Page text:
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Backpacker Magazine – November 2012

Great Smoky Mountains National Park: Chimney Tops via Newfound Gap

Follow fern-lined trails to scramble up a rocky pinnacle.

by: Peter Rives and Andrew Matranga



Do it From Newfound Gap Road, the twin-humped spire of Chimney Tops—rising 1,800 feet from the West Prong Little Pigeon River valley—beckons you (and countless others) to summit its slabs. But rather than taking the shorter, conga-line trail from the valley floor, start up on the Appalachian Crest, from Newfound Gap itself: This 10.5-mile round-trip lets you load up on solitude in both directions.

From the Gap (1), head west on the AT as it straddles the North Carolina/Tennessee border. In .9 mile, dense spruce and fir cling to the knob at Indian Gap (2), once the high camp for local Cherokee patrols. Rounding the ridgecrest of Mingus Lead, pause for views stretching to Mt. LeConte through a frame of patchy balsams. In .3 mile, cross a fence (3) built to keep feral hogs out, then descend into the buckeye- and birch-lined confines of the Road Prong drainage (4). Watch your footing on slick rocks and logs when crossing the stream (5). Undulate along the creek, briefly rising up and away before returning along a stretch lined with carpet-like moss and an array of ferns that provide a land-before-time primordial feel.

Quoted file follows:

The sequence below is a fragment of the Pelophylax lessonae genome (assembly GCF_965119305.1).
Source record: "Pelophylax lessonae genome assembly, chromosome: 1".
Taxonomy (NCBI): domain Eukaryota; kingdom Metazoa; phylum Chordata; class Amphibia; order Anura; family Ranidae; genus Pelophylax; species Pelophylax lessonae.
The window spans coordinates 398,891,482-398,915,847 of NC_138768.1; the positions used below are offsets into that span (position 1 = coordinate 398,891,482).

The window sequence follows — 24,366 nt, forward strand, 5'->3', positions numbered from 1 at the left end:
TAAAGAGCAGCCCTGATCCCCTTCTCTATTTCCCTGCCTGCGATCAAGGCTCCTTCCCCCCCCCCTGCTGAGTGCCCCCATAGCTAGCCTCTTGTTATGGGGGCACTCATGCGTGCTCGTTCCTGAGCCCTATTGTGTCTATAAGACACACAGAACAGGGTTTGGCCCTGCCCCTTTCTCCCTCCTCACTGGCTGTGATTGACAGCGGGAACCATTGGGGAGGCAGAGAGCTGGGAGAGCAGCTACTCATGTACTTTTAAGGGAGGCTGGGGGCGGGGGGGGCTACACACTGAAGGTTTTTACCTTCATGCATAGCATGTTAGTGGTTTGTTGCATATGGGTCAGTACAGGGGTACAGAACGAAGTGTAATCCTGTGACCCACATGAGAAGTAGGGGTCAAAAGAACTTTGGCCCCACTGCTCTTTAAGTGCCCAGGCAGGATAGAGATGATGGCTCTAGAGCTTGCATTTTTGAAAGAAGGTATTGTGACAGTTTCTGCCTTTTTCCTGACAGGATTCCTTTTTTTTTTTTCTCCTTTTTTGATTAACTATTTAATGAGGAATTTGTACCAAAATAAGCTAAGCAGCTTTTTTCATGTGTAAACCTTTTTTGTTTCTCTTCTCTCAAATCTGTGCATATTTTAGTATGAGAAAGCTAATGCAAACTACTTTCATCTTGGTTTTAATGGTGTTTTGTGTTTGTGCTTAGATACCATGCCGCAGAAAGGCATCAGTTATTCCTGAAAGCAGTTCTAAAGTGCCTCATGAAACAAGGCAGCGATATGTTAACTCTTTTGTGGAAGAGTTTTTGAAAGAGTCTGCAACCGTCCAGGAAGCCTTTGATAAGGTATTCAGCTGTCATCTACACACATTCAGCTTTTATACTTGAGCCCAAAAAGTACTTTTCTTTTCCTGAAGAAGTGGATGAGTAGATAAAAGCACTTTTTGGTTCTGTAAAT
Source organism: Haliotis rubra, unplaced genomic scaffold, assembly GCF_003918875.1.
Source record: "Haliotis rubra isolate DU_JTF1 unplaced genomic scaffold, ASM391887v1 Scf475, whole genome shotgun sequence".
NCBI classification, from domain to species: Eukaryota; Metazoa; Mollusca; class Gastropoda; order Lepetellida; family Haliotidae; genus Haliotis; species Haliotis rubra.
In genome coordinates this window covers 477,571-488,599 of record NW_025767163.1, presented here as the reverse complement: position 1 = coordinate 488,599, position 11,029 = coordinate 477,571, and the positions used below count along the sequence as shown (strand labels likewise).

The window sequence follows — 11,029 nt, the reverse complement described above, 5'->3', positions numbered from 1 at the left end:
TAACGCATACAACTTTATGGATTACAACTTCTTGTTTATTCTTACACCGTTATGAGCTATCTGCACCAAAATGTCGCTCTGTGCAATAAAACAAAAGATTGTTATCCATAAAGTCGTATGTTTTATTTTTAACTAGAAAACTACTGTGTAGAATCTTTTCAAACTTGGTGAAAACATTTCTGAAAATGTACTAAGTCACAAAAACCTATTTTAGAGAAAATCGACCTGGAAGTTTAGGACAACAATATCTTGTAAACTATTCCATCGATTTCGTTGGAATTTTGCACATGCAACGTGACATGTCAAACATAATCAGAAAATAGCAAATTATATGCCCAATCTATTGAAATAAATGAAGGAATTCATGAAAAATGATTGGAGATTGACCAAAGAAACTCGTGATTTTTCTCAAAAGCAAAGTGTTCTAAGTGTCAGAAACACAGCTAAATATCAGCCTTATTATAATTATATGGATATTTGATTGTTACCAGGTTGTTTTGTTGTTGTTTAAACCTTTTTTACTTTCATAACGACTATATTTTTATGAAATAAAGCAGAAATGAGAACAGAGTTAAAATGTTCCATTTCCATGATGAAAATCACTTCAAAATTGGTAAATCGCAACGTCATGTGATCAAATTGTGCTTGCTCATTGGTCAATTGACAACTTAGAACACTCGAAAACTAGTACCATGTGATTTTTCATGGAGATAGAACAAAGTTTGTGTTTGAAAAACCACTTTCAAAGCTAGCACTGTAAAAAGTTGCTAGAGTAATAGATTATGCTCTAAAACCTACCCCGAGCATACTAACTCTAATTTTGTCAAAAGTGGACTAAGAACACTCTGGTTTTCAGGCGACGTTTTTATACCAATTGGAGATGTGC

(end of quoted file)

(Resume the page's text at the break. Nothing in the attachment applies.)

Drop steeply to the top of a small, tranquil set of falls (6) where you can scramble to the base (pack a suit or strip down to your skivvies for a dip in the pool). Contour west around 5,802-foot Mt. Mingus, then pass below Indian Grave Flats (7), .3 mile uphill from the trail’s intersection with an unnamed creek on the 4,200-foot contour line. Legend has it that this marks the location where, in 1864, an unwilling Cherokee scout who disobeyed Union soldiers was shot and left to die. Pursuing Confederate troops found him and buried him on the spot. Continue down the prong along the old Oconolueftee Turnpike, an early route over the Smokies. At mile 3.9, bear left (8) to start climbing a rocky trail toward the ridge’s open spine. This unofficial path follows a tangle of roots before turning into a class 3, hand-over-hand scramble up bare rock.

You’ll gain nearly 1,100 feet of elevation in the final 1.4-mile stretch to the summit. Near the top, a 100-foot, nontechnical slab is all that separates you from the 4,840-foot cap of Chimney Tops (9). Gaze over Sugarland Mountain to Mt. LeConte and, on clear days, Clingmans Dome. Backtrack to the trailhead. April and May bring wildflower blooms, while autumn offers brilliant colors, drier rock, and less traffic. Trip ID 32357

Permit Backcountry permit required (currently free; $4/person/night starting in 2013); available at Sugarlands Visitors Center 
Reservations Required for most campsites and all shelters. Call 30 days in advance. 
Gear up Nantahala Outdoor Center, 1138 Parkway, Gatlinburg, TN; (865) 277-8209; noc.com 
Local flavor Après hike, stop just outside the park at Smokey’s Sports Pub & Grub for the plate-size Mountain Burger. (865) 436-4220; smokyspubandgrub.com 
Season May-June to avoid thru-hikers; September to miss high season on Clingmans Dome Contact (865) 436-1297; nps.gov/grsm

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